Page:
Mini Spotlight: Poison Frogs

Some of the smallest but best known residents of the rainforests in South and Central America are beautiful but sometimes toxic amphibians known as Poison Dart Frogs. But there are some good reasons to change their names! How about Pharmaceutical Frogs? Or the less dramatic, but more widely accepted “Poison Frogs?”   

First, let’s get rid of the “dart” designation (and also the completely inaccurate “poison arrow frog” name), despite what you may have seen in all those Indiana Jones movies. There are almost 100 varieties of these brightly colored jewels of the rainforest, and only three are known to have once been used by indigenous peoples to make blow darts more lethal. The toxicity of the Poison Frog’s skin is related to its diet of ants and termites, who are also living on the forest floor and who are safely and cheerfully eating toxic plants. A frog who dines on them produces a sticky secretion through its porous skin, and it’s true that a very few hunters used to carefully catch these tiny creatures and rub dart tips in this secretion. More significantly, though, this sickening and sometimes lethal secretion, in addition to the frogs’ beautiful aposematic coloration, helps the Poison Frogs warn and repel predators.

Our non-Hollywood, more scientific approach to the Poison Frogs these days is revealing some exciting medicinal possibilities for these tiny (about 1 ½ inches at the largest) creatures! Their natural secretions may help mitigate human pain: one species, known as the Epipedrobates tricolor, has enabled the development of a painkiller which is believed to be 200 times more effective than Morphine – and it has no bad side effects! Also, some of the alkaloids found in “frog poison” are showing promise for helping human heart and circulatory problems. If that isn’t a reason to protect these amazing little creatures and their rainforest environments, it’s hard to imagine what is!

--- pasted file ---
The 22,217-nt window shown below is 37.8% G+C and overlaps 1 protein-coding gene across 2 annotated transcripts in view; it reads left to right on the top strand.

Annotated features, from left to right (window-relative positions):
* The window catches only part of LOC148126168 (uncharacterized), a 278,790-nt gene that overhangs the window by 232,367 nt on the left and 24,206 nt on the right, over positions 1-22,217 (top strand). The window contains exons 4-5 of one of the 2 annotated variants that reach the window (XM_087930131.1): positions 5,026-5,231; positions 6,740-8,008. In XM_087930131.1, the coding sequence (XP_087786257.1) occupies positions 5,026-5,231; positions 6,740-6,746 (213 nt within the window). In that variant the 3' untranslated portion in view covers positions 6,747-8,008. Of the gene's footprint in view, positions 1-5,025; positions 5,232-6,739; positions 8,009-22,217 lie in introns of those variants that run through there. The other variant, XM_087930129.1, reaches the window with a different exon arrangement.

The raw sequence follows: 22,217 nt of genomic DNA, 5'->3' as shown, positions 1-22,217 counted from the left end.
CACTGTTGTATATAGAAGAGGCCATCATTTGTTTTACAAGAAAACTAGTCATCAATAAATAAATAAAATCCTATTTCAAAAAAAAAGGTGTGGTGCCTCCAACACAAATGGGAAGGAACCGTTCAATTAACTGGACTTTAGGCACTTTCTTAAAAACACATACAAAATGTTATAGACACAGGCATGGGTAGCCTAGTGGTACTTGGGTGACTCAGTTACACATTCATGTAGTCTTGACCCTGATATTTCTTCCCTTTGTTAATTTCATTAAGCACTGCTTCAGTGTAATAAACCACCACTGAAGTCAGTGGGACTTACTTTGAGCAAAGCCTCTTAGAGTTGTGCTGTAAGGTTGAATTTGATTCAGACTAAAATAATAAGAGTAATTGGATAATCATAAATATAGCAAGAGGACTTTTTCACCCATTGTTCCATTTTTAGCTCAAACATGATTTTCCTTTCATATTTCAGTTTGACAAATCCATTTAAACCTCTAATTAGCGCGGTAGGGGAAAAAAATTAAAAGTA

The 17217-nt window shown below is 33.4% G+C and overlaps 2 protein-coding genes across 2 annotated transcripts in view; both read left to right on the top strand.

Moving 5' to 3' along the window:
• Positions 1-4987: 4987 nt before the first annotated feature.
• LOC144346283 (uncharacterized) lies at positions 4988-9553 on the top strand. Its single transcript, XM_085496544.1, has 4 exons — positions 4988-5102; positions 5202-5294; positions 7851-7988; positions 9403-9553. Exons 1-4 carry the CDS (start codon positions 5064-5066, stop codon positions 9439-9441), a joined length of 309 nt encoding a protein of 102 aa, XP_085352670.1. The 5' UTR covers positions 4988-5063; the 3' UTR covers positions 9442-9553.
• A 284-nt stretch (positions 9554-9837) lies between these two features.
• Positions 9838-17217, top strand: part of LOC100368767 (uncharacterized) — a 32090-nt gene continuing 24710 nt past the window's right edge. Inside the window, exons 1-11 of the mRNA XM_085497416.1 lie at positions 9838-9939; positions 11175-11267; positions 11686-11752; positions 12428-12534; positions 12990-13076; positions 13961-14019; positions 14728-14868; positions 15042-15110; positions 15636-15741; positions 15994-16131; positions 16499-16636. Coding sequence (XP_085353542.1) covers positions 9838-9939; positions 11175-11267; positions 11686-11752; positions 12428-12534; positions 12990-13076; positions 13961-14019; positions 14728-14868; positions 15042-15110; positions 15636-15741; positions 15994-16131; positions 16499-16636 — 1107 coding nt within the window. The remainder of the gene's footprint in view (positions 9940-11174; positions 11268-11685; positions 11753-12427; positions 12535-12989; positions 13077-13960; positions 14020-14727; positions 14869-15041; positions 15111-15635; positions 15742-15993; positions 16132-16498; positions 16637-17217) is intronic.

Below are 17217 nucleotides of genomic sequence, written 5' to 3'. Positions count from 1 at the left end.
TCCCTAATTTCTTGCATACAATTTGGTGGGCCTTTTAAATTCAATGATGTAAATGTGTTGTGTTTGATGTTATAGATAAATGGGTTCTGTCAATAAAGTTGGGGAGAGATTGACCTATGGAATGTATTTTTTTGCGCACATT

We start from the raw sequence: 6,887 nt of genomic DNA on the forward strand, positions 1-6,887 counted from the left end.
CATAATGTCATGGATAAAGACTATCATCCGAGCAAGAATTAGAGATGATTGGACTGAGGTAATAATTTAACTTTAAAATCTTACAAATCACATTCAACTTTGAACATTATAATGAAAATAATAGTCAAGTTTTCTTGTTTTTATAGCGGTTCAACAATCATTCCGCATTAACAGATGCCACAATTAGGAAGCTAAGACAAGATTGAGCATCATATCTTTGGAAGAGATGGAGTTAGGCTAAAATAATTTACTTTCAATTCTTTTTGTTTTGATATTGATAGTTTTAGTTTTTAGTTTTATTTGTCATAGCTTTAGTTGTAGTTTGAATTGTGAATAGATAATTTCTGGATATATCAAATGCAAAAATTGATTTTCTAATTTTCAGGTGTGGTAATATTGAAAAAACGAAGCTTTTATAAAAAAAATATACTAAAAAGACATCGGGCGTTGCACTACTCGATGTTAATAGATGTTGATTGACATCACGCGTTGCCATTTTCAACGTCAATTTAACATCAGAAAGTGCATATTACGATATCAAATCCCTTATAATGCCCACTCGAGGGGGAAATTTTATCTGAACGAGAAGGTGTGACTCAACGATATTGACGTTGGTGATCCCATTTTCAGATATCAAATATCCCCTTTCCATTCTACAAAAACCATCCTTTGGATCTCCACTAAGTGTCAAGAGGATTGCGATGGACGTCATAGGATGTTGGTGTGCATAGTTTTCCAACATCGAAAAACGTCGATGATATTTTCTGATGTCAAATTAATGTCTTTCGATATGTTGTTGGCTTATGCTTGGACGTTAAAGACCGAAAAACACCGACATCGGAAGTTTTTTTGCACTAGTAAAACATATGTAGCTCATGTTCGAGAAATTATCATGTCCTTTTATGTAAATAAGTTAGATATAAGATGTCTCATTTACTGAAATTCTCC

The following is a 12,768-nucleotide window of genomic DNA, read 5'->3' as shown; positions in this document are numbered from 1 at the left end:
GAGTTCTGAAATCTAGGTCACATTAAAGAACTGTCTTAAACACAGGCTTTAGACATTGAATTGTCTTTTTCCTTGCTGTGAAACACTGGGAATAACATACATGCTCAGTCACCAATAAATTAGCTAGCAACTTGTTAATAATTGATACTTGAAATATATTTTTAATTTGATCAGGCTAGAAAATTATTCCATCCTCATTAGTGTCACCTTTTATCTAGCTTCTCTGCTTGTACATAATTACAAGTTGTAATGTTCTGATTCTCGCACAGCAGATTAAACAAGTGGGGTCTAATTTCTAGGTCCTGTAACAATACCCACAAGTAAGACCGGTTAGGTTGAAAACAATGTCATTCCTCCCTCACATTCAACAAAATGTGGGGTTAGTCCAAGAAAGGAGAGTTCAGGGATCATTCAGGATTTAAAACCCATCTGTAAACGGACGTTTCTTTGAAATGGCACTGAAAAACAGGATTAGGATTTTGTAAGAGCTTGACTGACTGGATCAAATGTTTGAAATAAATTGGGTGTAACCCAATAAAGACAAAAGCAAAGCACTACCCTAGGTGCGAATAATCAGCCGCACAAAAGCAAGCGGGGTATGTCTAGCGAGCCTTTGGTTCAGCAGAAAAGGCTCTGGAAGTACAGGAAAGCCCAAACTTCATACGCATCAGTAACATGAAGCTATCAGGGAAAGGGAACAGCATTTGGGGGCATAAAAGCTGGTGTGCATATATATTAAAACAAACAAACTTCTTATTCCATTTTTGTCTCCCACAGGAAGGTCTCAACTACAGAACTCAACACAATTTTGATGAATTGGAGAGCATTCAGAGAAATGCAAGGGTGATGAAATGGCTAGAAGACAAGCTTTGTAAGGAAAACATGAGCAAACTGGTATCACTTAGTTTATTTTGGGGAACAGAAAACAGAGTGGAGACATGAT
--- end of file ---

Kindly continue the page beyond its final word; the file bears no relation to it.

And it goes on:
Like most of their fellow rainforest creatures, they are now threatened by habitat loss and climate change. Also, because of their amazing coloration, their numbers are being depleted by the illegal pet trade. The Poison Frogs are definitely not poison if they’re not eating those toxic creatures on the rainforest floor, so amphibian enthusiasts love to collect them.

But instead of seeking out your own “living jewel” as a pet, how about making a trip to the Conservation Learning Center at the Reid Park Zoo? The Poison Frogs there thrive on a steady diet of insects and fruit flies, so they aren’t a bit poisonous, but they’re fascinating and mesmerizing to watch.    

Just inside the CLC entrance, you’ll find a terrarium with lush rainforest foliage, lots of water and humidity, and amazing spots of color: Blessed Poison Frogs (blue and orange), Golden Poison Frogs (bright yellow:  these are the most poisonous variety in the wild), Zimmerman’s Poison Frogs (bright green with large black spots), and Bumblebee Poison Frogs (distinctive yellow and black coloration). These fellows feel like they’re hiding – but you can see them if you take a moment. However, be ready to share the view with many enthralled children who must “visit the frogs” every time they come to the Zoo. These tiny but important contributors to biodiversity and now medicine may someday move to the Reptile House in the Reid Park Zoo expansion, but their devoted fans will surely follow them there!

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  1. I was volunteering at the Zoo yesterday and got to see the new baby dart frog. So ;amazing. This is why supporting the Zoo Expansion is so important. We will be able to support and protect many species when Pathways to Asia opens up.

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